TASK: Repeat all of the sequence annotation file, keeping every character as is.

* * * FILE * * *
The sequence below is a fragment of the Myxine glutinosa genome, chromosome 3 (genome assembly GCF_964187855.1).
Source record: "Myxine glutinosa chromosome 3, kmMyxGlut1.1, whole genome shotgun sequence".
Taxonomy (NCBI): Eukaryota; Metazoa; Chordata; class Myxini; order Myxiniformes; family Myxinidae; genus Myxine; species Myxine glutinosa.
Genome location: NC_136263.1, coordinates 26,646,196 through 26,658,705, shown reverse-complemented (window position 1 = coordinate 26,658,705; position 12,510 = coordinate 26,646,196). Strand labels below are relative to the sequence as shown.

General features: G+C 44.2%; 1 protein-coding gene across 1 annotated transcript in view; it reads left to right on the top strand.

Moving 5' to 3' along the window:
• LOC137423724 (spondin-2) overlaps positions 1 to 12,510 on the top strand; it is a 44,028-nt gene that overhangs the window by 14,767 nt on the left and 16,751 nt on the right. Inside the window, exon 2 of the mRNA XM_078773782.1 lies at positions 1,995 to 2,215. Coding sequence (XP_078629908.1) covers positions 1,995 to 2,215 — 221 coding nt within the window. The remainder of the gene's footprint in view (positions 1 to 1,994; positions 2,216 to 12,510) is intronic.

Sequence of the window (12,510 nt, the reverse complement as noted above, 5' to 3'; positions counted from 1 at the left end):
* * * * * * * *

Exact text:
The sequence below is a fragment of the Myxine glutinosa genome, chromosome 3 (genome assembly GCF_964187855.1).
Source record: "Myxine glutinosa chromosome 3, kmMyxGlut1.1, whole genome shotgun sequence".
Taxonomy (NCBI): Eukaryota; Metazoa; Chordata; class Myxini; order Myxiniformes; family Myxinidae; genus Myxine; species Myxine glutinosa.
Genome location: NC_136263.1, coordinates 26,646,196 through 26,658,705, shown reverse-complemented (window position 1 = coordinate 26,658,705; position 12,510 = coordinate 26,646,196). Strand labels below are relative to the sequence as shown.

General features: G+C 44.2%; 1 protein-coding gene across 1 annotated transcript in view; it reads left to right on the top strand.

Moving 5' to 3' along the window:
• LOC137423724 (spondin-2) overlaps positions 1 to 12,510 on the top strand; it is a 44,028-nt gene that overhangs the window by 14,767 nt on the left and 16,751 nt on the right. Inside the window, exon 2 of the mRNA XM_078773782.1 lies at positions 1,995 to 2,215. Coding sequence (XP_078629908.1) covers positions 1,995 to 2,215 — 221 coding nt within the window. The remainder of the gene's footprint in view (positions 1 to 1,994; positions 2,216 to 12,510) is intronic.

Sequence of the window (12,510 nt, the reverse complement as noted above, 5' to 3'; positions counted from 1 at the left end):